Laboratory preparation, properties and uses of carbon monoxides

Carbon monoxide was first prepared in the laboratory in 1776 by J.M.F. de Lassone, a French chemist. As carbon monoxide is extremely poisonous, its preparation should be carried out only in a fume chamber. Under no circumstances must the gas be inhaled or smelled.

Preparation of carbon monoxide by dehydrating oxalic acid with hot concentrated sulphuric acid

Experiment 1

Carbon monoxide is prepared with the help of oxalic acid and concentrated sulphuric acid as shown in figure 11.2.

carbon monoxide preparation from oxalic acid

Oxalic acid has the formula . Sulphuric acid reacts with oxalic acid and removes from it one molecule of water (both the hydrogen atoms, along with an oxygen atom). The product left behind due to this reaction, is a molecule of carbon dioxide and a molecule of carbon monoxide. The carbon dioxide can be removed by passing it through a concentrated solution of potassium hydroxide.

Preparation of carbon monoxide by dehydrating formic acid

Experiment 2

Formic acid has the formula HCOOH. Formic acid can also be dehydrated in a similar way by hot concentrated sulphuric acid. Sulphuric acid removes two atoms of hydrogen and one atom of oxygen as a molecule of water from it, and leaves behind one molecule of carbon monoxide (Fig.11.3).

carbon mono oxide preparation from formic acid

Physical properties of carbon monoxide

a) Nature

Carbon monoxide is colorless, almost odorless and tasteless gas.

b) Density

It is very slightly lighter than air.

Vapor Density=14 [Vapor density of air =14.4].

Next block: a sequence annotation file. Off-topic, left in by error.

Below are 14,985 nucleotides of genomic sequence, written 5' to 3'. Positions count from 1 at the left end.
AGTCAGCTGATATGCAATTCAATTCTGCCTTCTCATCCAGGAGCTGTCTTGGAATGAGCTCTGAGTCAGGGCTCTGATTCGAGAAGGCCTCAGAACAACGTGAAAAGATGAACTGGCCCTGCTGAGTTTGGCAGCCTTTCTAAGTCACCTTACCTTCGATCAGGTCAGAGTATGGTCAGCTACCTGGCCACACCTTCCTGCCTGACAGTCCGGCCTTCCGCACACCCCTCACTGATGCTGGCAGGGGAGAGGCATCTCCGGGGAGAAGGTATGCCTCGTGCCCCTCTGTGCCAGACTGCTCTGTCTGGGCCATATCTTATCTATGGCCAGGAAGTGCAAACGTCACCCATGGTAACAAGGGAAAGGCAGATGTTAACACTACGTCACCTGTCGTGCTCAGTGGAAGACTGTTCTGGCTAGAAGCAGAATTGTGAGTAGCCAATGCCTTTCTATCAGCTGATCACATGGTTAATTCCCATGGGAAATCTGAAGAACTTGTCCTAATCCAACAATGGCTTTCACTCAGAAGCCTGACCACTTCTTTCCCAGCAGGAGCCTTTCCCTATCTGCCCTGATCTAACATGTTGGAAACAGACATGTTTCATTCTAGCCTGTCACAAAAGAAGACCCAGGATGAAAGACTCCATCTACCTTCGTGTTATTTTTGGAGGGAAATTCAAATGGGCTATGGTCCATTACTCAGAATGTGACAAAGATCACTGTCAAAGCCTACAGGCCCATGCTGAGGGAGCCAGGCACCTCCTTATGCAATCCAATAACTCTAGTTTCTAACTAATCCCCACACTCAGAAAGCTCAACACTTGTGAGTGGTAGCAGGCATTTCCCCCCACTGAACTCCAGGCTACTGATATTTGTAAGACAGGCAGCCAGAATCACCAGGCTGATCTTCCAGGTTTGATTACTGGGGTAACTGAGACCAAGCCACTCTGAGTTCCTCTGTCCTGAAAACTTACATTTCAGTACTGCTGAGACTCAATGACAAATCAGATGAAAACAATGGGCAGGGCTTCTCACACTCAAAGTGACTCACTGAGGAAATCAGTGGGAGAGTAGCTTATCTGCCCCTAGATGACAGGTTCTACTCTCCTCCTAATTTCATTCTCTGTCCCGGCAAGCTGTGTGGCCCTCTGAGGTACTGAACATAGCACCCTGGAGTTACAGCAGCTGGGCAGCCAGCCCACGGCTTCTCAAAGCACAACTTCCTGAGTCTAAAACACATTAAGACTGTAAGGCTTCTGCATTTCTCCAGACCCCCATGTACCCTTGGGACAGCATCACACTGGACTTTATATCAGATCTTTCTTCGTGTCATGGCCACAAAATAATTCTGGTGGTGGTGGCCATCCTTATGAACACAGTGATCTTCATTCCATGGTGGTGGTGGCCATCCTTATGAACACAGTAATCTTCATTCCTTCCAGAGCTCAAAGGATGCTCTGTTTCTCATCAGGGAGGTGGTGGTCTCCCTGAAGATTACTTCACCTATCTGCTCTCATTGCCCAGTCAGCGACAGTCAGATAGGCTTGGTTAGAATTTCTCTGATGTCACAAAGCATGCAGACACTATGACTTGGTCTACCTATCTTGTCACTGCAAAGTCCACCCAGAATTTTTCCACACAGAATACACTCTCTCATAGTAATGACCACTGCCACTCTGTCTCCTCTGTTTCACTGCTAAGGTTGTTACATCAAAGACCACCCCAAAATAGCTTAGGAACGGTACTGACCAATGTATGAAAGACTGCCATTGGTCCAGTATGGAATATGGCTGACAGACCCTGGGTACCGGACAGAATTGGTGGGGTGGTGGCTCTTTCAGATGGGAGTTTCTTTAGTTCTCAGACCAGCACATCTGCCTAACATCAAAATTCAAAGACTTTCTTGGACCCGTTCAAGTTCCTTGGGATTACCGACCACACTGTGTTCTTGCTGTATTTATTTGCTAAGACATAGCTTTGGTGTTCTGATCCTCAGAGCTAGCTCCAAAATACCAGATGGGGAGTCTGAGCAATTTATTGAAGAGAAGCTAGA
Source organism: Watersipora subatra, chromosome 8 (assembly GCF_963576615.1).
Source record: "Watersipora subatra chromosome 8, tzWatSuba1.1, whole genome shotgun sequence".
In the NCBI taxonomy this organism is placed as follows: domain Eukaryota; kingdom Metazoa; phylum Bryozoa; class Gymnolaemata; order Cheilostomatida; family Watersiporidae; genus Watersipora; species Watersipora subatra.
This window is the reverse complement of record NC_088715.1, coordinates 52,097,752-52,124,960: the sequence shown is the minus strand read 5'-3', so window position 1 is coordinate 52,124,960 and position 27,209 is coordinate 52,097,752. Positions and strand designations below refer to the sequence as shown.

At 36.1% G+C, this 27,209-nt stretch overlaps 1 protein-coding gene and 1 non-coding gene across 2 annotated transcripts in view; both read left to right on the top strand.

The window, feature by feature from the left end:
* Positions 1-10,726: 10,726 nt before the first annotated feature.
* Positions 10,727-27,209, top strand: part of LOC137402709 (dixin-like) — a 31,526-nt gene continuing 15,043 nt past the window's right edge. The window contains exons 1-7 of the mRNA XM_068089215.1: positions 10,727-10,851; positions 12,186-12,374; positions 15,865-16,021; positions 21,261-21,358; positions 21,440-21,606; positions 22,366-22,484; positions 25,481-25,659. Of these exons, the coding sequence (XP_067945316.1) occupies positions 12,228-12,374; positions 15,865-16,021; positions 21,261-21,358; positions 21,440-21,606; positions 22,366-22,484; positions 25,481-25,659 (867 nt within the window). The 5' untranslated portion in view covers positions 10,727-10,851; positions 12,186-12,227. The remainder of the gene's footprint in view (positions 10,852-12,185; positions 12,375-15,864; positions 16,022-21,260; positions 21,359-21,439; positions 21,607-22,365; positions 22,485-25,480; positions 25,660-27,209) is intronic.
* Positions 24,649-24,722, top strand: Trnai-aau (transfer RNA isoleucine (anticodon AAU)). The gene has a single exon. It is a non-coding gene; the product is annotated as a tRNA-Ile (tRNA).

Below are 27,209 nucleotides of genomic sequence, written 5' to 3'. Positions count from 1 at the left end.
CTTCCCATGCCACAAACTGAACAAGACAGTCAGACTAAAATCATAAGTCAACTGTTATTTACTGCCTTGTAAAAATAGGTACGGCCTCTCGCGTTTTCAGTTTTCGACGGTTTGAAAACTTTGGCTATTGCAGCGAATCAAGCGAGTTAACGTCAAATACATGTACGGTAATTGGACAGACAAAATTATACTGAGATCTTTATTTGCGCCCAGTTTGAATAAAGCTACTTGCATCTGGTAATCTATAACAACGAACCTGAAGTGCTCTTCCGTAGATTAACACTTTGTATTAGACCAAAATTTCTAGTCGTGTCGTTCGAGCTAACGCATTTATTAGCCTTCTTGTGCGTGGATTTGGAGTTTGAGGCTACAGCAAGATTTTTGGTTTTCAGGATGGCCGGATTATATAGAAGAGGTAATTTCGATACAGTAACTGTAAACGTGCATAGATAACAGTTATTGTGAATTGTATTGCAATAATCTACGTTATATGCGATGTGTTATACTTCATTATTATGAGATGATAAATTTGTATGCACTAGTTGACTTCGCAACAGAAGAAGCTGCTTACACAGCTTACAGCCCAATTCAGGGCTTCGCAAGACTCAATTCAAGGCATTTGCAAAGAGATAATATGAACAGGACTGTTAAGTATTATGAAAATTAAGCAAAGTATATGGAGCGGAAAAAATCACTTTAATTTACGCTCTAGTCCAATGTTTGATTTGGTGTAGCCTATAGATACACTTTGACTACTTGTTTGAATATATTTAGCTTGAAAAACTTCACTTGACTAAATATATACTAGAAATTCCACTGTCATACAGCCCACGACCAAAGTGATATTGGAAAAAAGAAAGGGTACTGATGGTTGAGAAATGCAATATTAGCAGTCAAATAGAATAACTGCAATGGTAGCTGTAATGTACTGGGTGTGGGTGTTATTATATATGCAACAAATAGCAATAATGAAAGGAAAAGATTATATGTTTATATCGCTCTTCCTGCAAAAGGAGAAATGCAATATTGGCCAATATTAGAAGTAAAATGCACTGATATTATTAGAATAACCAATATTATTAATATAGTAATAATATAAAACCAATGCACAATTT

c) Solubility

Carbon monoxide is only very slightly soluble in water.100 volumes of water can dissolve only 3.5 volumes of the gas at S.T.P

d) Poisonous nature

This is a highly poisonous gas. Air containing even less than 1% of carbon monoxide, can be fatal, if breathed in for about 10 to 15 minutes.

Chemical properties of carbon monoxide

a) Nature

Carbon monoxide is a neutral oxide. It is neither acidic nor basic.

b) Stability

It is very stable and cannot be decomposed by heat.

c) Combustibility

It is a combustible gas. It burns well in air or oxygen to form carbon dioxide. The formation of carbon dioxide is tested by passing it through a solution of lime water. (Fig.11.4).

carbon monoxide burning in air

This is a highly exothermic reaction. Hence it is a very good fuel.

However, it is not a supporter of combustion,

d)

Combination with chlorine

Carbon monoxide combines with chlorine in presence of sunlight and charcoal as catalyst, to form carbonyl chloride, commonly called as phosgene.

e) Combination with sodium hydroxide

Carbon monoxide when heated under a pressure of six atmosphere, combines with sodium hydroxide and flakes to form sodium formate.

f) Reducing property

Carbon monoxide is a powerful reducing agent.

Experiment 3

When CO is passed over heated metallic oxides, it takes away the oxygen to form carbon dioxide and reduces the oxides to their respective metals (Fig.11.5).

metal oxide reduce by carbon mono oxide

g) As a synthetic reagent

Carbon monoxide acts as the staring material for the synthesis of many important organic substances. For e.g., the synthesis of methyl alcohol, or methanol, (CH3OH) takes place by the reaction of carbon monoxide and hydrogen.

h) Combination with metals

When carbon monoxide is passed over heated metals under pressure, metal carbonyls are formed.

i) Combination with cuprous chloride

Carbon monoxide is absorbed by ammonical cuprous chloride to form an addition compound.

Uses of carbonmonoxide
1. Carbon monoxide is used as a fuel by itself, or in the form of producer gas (mixture of carbon monoxide and nitrogen), or water gas (mixture of carbon monoxide and hydrogen). It is also present in fuel gases like coal gas.

2. It is used as a reducing agent in the extraction of metals. Carbon monoxide reduces the metal oxides to metals. Usually coke is used to generate this gas. In this process coke combines with oxygen to form carbon dioxide, which gets reduced to carbon monoxide due to the lack of oxygen.

3. Carbon monoxide is used in the manufacture of methyl alcohol, sodium formate, phosgene, etc.

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